This post is sponsored by Schlage.
I’ve been talking about painting our doors and updating the door hardware, so wanted to share more about that. Many of you were interested in painting your doors too, so I wanted to share the process of how I’m painting our doors and changing out the hardware at the same time. I was very fortunate to partner with Schlage on this project, a brand that I think is the pinnacle of door hardware and we’re changing out all our door hardware throughout the house, including the front door, which will be done later.
I took a couple of before shots of the doors, so you can see how dramatic they look now. This is going into the guest room.
And this is the closet in the little alcove leading to the guest room and guest bath, so there are 3 doors in this area.
I use a small foam roller for painting doors and this works perfectly for a smooth and even finish. I did 2 coats of Satin finish and I used Pro Classic paint from Sherwin Williams, which is a good finish for trim and doors.
The color is Oyster Bay by Sherwin Williams.
Some asked if I primed the doors and no, I didn’t prime. These doors were already painted and there’s no need to prime again. Plus these type doors already come preprimed from the factory, so they are fine for painting over. If you have any oil based paint on your doors, that’s when you have to prime if you are planning to use latex/water-based over that. You can’t put latex paint over oil-based, but not many people use oil based paints anymore. The latex paints now are so hard and durable, there’s no need to use oil for much anymore.
For now, I’ll share how I painted the doors. I took off all the doorknobs and hardware (except the hinges) and painted two coats on both sides of the doors. After it was dry I installed the new hardware. Then I changed out the hinges to aged bronze as well. I think if you’re changing out doorknobs, you need to change the hinges too to make them all cohesive.
Speaking of changing out the hinges, when I did this project in my old house, I realized somewhere along the line (someone told me or I read it somewhere) that you can just change one hinge at a time to change out all 3 hinges on a door. Just start with one and move on down the line and you’re done! No need to take that door off the hinges at all! That was a head-slapping moment! So easy!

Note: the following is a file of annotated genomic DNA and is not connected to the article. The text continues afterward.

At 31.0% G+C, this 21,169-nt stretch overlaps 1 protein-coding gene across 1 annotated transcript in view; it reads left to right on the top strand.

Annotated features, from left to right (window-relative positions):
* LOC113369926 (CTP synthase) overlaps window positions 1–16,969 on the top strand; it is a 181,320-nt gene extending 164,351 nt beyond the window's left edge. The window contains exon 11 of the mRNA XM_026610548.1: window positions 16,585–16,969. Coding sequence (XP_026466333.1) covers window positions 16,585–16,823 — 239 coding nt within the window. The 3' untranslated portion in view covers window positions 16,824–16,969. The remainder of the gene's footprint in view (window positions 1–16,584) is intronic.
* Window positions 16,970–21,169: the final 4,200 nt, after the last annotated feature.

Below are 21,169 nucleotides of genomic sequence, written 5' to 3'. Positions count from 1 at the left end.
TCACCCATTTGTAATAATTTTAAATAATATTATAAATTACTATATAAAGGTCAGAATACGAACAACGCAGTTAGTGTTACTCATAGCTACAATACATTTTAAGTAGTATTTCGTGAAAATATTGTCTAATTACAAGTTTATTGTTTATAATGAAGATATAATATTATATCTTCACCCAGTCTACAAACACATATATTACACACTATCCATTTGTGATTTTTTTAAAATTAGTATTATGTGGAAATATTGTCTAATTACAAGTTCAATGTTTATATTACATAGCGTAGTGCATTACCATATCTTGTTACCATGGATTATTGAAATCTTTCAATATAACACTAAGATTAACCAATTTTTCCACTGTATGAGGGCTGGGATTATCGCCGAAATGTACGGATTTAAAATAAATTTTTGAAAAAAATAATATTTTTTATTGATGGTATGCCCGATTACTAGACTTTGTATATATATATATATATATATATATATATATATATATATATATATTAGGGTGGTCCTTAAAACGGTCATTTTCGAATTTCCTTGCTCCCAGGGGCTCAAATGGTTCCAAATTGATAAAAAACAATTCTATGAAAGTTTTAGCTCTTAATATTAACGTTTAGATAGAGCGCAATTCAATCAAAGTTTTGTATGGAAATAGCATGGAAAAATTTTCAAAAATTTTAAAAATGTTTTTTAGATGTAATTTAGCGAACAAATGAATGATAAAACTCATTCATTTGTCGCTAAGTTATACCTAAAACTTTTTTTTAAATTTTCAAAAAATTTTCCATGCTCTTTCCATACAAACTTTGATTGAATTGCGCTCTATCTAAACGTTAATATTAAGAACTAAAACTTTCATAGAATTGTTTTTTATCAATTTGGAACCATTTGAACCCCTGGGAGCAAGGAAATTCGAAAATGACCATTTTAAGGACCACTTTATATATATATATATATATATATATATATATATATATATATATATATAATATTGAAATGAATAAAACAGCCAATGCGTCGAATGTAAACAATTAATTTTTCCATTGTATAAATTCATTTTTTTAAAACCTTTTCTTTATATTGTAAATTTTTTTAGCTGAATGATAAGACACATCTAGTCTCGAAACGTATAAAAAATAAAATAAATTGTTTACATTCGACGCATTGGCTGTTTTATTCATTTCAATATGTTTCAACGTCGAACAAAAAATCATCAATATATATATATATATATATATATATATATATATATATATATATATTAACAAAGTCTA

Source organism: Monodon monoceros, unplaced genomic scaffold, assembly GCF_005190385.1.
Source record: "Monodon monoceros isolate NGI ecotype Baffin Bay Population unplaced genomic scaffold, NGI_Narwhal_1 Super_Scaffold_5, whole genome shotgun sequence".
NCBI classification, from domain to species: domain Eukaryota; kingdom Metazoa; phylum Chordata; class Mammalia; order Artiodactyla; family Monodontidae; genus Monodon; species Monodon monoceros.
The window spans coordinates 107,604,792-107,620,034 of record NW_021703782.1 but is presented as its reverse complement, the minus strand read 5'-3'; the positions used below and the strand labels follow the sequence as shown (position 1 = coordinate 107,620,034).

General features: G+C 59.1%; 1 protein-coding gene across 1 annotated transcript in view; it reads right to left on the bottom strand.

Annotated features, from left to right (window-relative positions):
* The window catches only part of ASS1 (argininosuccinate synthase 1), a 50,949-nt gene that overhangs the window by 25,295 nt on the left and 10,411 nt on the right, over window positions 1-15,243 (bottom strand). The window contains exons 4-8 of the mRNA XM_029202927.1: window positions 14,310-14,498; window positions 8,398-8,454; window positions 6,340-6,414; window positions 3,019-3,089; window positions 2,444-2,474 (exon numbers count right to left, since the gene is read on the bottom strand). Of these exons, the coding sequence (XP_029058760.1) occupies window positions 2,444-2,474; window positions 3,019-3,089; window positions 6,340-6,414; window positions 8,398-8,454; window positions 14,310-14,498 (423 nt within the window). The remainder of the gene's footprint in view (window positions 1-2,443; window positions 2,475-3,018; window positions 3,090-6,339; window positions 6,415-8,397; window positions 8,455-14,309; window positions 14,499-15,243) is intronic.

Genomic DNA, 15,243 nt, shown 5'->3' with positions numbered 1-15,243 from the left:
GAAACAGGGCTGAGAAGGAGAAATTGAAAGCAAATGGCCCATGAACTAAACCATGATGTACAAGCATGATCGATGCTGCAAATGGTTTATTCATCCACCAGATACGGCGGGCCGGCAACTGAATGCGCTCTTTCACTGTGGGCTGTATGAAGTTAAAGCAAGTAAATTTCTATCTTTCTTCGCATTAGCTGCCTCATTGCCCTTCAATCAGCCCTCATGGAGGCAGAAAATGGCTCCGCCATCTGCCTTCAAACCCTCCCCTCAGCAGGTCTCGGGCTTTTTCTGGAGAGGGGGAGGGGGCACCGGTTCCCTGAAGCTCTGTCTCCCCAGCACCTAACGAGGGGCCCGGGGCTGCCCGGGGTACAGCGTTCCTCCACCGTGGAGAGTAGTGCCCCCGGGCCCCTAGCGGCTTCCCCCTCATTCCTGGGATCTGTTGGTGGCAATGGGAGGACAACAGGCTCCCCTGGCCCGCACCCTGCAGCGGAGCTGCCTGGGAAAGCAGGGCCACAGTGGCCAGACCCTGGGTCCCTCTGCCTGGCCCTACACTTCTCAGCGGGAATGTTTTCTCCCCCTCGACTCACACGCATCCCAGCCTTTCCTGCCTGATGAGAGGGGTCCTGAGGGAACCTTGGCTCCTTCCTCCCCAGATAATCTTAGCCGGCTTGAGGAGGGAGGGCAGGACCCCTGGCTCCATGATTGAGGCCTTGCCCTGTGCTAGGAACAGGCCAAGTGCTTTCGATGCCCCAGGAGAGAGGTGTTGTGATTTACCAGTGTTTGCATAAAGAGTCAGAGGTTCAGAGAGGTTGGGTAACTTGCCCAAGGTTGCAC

This is the guest bathroom on the left and the guest room on the right.
The small closet in that hallway is done.
Here’s a closer look at the hardware. We chose the Andover Knob with Addison trim from Schlage for all our interior doors. We loved the classic lines and the rectangle backplate adds such a great look to the doors. New doorknobs and hardware is like adding jewelry to your home, it really elevates everything.
This is the small entry coming in from our garage and that exterior door is a metal door, but I painted it the same way and painted the outside too, coming in from the garage. The foam roller makes it so easy to cover and get a smooth finish. I used a small paint brush for the edges where the insets are to make sure that stayed smooth, but the foam roller does most of it alone. I put a piece of cardboard under the doors and used the foam roller to roll along the bottom edge to easily paint the very bottom of the door. Just try to catch any drips on the first coat so you don’t have unsightly drips anywhere.
I’m waiting on a different type hinge for these exterior doors to come in and then I’ll change those out too. I discovered that exterior doors have 4 screws instead of 3 and area a little different size.
The aged bronze finish on the hinges make the doors really stand out and be noticed.
And here’s the back door going out to the deck with the new hardware and deadbolt installed. Again, I’ll change out these exterior door hinges when they come in.
Deadbolt and new doorknobs. I noticed after I took this pic that the backplate was a little crooked, but I fixed it. These are easy to install once you get the hang of them. I did them all, with a little help from Mark on how to get the knobs off. It’s in the directions, but did I read those? No, but he figured it out.
To install the doorknobs, you have to take off the knob part and that’s where the screws go in. There’s a little pin included in the box that you can use to pop the doorknob off, then once it’s screwed in place, the doorknob pops back on.
And here’s a peek into the guest room, which I’ll be sharing soon. I got the drapes hung and this space cleaned up again. We just love this color and how well it flows throughout the house with all of our furnishings. We could have gone with other colors, including gray or taupe, but this soft gray/green/blue shade of Oyster Bay is so soothing and calming and a perfect backdrop to our house.
Mark painted the inside of our front door Benjamin Moore Knoxville Gray which is the same color as on our kitchen bar. It’s a great color and much deeper than Oyster Bay, but I love both of them together. It makes the front door really pop. The outside of our front door is black, but we will leave that since it flows with the black shutters. It’s fun to add a different color inside, since you see the back of your front door all the time. We still have to get the front door handleset installed, but will do that soon. For now all the doors on the lower level are painted and the hardware is done. I’ll be moving upstairs next, so stay tuned for more!
Thanks for stopping by! Feel free to ask any questions if you have them. I’m so grateful to be able to partner with Schlage on this project. Painting the doors would have been a great update to our home, but adding this beautiful hardware is the icing on our home decor and adds such a gorgeous look to our classic home.